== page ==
BROSSARD, Quebec -- A day after P.K. Subban signed a two-year contract with the Montreal Canadiens on Jan. 28, his teammates and coaches all went out of their way to mention how important it would be for the flamboyant young defenseman to try to fit in on a team that was off to a 3-1-0 start to the season.
Subban himself recognized he did not want to do anything to disrupt that early-season success, and from the time of his first game at home against the Buffalo Sabres on Feb. 2, it was clear he was making a concerted effort not to do too much, to let the game come to him and resist the temptation to take off on the end-to-end rushes that had become his trademark and made him such a fan favorite in Montreal.
Simplifying his game and making the easy play are things two previous coaches had attempted in vain to get Subban to buy in to, but coach Michel Therrien and his staff appear to have succeeded where their predecessors failed, and the results have been impressive to behold.
Though Subban has rarely done anything very flamboyant this season, his offensive production has been off the charts to lead a Canadiens defense corps that led the NHL in goals with 17 prior to Tuesday night's games. Subban has scored more than a third of them with six -- which was tied for the League-lead among defensemen -- and he's been remarkably consistent in his production, failing to register a point in seven of his 20 games played and piling up 18 points.
"He's keeping it simple," Therrien said. "This is something that we've tried to preach to him: keep things simple, concentrate on making a good first pass. The rest was always going to take care of itself. This is what he's been focusing on the last two weeks.
"It's fun for us because we're preaching that stuff and he's getting results. So that's a good sign."
Over the Canadiens' past seven games, Subban's role has grown considerably, particularly on the power play. When defenseman Raphael Diaz was lost to a concussion on Feb. 25, practically all of the power-play time was given to Subban and Andrei Markov on the points. Over those seven games the power play has gone 7-for-30 and Subban has accounted for two goals and five assists, meaning he was in on every power-play goal the team scored.
Markov and Subban are the most productive power-play pairing in the League, with Markov's 15 power-play points leading NHL defensemen and Subban's 13 points third-best, behind the 14 points of the Philadelphia Flyers' Kimmo Timonen.
"We just try to play simple," Markov said. "He's got a very good shot, so I try to give it to him. It's nothing special. When the coach gives you the time to play on the power play it's a big responsibility, it's a chance to score a goal."
There's that word again: simple.
It is something his teammates credit for Subban's increased production and improved play this season, and it is something Subban appears to be trying to apply to his off-ice persona as well. In his first two seasons in the League, Subban readily enjoyed speaking with the media and his natural charm and charisma made him a go-to-guy for the television cameras. But this season he appears to be actively avoiding the media spotlight.
When he came off the ice after the morning skate prior to his first game of the season, Subban approached his locker at the team's practice facility and stopped dead in his tracks before he arrived as he observed the media horde that was awaiting him. Though he dutifully conducted his interviews that day, he has not been nearly as enthusiastic when it comes to speaking with the media as he was in previous years.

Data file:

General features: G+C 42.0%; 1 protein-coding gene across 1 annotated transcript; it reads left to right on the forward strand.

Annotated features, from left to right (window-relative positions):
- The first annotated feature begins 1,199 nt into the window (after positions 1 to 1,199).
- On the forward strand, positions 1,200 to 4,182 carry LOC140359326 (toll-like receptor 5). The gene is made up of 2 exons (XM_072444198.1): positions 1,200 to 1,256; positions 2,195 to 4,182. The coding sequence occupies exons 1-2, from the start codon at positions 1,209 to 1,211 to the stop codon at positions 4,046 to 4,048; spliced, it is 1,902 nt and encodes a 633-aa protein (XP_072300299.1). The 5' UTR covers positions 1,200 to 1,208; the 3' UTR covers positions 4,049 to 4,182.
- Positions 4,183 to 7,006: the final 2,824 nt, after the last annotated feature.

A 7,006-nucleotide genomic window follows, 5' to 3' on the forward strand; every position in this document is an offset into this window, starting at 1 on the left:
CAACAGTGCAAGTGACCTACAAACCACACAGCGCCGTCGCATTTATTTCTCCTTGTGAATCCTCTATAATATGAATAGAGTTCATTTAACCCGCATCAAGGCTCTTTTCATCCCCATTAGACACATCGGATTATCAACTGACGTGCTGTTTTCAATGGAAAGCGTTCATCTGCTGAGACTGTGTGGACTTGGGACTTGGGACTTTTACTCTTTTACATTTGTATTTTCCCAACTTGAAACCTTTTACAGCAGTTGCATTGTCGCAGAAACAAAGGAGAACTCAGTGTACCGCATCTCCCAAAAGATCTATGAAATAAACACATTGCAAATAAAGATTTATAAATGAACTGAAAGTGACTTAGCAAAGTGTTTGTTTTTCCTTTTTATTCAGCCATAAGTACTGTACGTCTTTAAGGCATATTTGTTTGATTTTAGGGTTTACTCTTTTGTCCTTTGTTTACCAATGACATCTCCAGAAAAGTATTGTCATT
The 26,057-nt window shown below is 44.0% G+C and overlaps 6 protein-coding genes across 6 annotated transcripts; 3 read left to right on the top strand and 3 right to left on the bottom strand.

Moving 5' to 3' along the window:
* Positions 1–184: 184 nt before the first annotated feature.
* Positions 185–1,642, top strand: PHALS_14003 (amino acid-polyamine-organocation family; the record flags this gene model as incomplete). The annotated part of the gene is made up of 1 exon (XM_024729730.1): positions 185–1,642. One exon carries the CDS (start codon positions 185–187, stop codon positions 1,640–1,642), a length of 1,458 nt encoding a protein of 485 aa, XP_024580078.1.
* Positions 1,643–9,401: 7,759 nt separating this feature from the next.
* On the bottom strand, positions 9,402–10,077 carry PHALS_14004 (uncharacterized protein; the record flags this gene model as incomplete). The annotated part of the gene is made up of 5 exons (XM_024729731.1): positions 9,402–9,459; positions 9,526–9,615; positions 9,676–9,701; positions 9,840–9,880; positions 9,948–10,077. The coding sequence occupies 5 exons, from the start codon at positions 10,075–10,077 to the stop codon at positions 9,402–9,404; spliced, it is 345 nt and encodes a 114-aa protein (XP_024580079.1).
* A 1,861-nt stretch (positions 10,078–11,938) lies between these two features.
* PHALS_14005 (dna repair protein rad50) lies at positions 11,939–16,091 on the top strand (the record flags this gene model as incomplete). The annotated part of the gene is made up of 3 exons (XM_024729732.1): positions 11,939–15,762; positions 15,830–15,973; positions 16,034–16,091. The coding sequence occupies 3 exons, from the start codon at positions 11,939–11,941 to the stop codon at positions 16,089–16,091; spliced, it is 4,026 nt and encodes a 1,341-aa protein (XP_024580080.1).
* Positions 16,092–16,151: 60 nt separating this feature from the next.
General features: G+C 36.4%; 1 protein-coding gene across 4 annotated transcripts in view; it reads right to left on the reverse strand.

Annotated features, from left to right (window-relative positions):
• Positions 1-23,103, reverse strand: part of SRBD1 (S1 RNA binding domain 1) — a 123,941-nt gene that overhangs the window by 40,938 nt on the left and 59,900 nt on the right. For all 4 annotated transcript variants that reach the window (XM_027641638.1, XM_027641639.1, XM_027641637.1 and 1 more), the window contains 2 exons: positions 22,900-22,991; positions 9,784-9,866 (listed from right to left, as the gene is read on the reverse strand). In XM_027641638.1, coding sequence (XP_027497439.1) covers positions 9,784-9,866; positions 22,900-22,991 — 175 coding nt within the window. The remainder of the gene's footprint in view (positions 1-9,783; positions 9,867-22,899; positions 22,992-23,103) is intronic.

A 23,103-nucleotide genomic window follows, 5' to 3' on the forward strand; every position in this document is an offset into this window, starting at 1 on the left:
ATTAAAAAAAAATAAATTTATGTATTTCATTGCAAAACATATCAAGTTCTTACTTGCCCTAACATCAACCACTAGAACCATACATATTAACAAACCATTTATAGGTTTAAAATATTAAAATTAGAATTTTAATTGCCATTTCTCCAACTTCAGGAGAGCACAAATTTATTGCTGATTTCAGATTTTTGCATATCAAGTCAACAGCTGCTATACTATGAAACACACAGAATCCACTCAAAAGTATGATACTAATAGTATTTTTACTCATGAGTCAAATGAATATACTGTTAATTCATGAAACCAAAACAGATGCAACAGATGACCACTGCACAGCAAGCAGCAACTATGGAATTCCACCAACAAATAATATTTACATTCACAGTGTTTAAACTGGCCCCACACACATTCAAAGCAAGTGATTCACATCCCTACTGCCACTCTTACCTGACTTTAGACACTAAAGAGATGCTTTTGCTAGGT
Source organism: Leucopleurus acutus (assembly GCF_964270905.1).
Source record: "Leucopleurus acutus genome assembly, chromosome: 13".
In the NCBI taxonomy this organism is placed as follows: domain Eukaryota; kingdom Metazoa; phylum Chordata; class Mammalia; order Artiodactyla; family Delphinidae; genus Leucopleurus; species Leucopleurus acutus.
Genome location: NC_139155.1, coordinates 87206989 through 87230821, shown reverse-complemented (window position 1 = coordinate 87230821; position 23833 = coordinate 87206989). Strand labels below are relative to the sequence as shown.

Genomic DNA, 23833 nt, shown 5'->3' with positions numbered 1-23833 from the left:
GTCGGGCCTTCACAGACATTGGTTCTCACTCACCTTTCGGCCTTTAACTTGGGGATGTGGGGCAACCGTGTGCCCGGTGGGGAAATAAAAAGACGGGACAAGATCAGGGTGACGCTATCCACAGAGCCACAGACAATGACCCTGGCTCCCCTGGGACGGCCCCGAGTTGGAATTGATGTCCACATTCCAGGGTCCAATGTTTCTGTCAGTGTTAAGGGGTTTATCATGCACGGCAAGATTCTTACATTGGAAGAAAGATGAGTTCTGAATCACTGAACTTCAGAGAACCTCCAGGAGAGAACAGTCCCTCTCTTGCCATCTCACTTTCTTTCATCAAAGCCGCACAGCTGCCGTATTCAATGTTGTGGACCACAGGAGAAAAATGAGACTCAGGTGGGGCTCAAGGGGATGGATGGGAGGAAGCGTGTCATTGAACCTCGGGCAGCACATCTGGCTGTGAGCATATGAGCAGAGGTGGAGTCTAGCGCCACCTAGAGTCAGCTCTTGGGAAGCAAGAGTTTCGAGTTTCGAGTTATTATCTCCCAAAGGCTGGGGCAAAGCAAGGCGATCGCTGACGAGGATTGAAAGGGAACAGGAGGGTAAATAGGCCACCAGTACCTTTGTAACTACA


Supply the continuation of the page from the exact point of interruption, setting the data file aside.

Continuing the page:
Again on Tuesday, Subban politely declined numerous requests for interviews.
It is something that appears to fall in line with a mentality Subban is applying to his game, one Therrien has turned into a mantra that the Canadiens have bought into fully: The team comes first.
"The difference with our team is that we know if we focus on the little things -- playing well in our own zone, keeping the game simple, keeping it in front of us, being hard on the forecheck, being assertive, being a tough team to play against -- then everything else takes care of itself," Subban told reporters after the Canadiens' 5-2 win against the Florida Panthers in Sunrise on Sunday, a game in which he had a season-high three points.
"When we're doing those things we draw power plays, and when we draw power plays we create opportunities and momentum. So I think for all the defensemen who are creating offense from the back end, we're benefiting from the way our team plays."
In the absence of Diaz, Subban has been paired with Josh Gorges in even-strength and penalty-killing situations and they have become Montreal's top defense pairing, regularly drawing the most difficult assignments and being sent out for most defensive zone faceoffs.
Gorges was Subban's partner for much of last season as well, and he said Subban's adherence to what's being asked of him is what's allowing his true potential as a player to show.
"His ability to hold off forecheckers is incomparable around the League, but when he can just do that and make that next pass and then join the rush, that's when he's at his best," Gorges said. "When he gets into open areas and he wants to do too much, I think that's when he puts himself in trouble. But lately he's been making those simple plays … and when he's keeping it simple, he's unbelievable."
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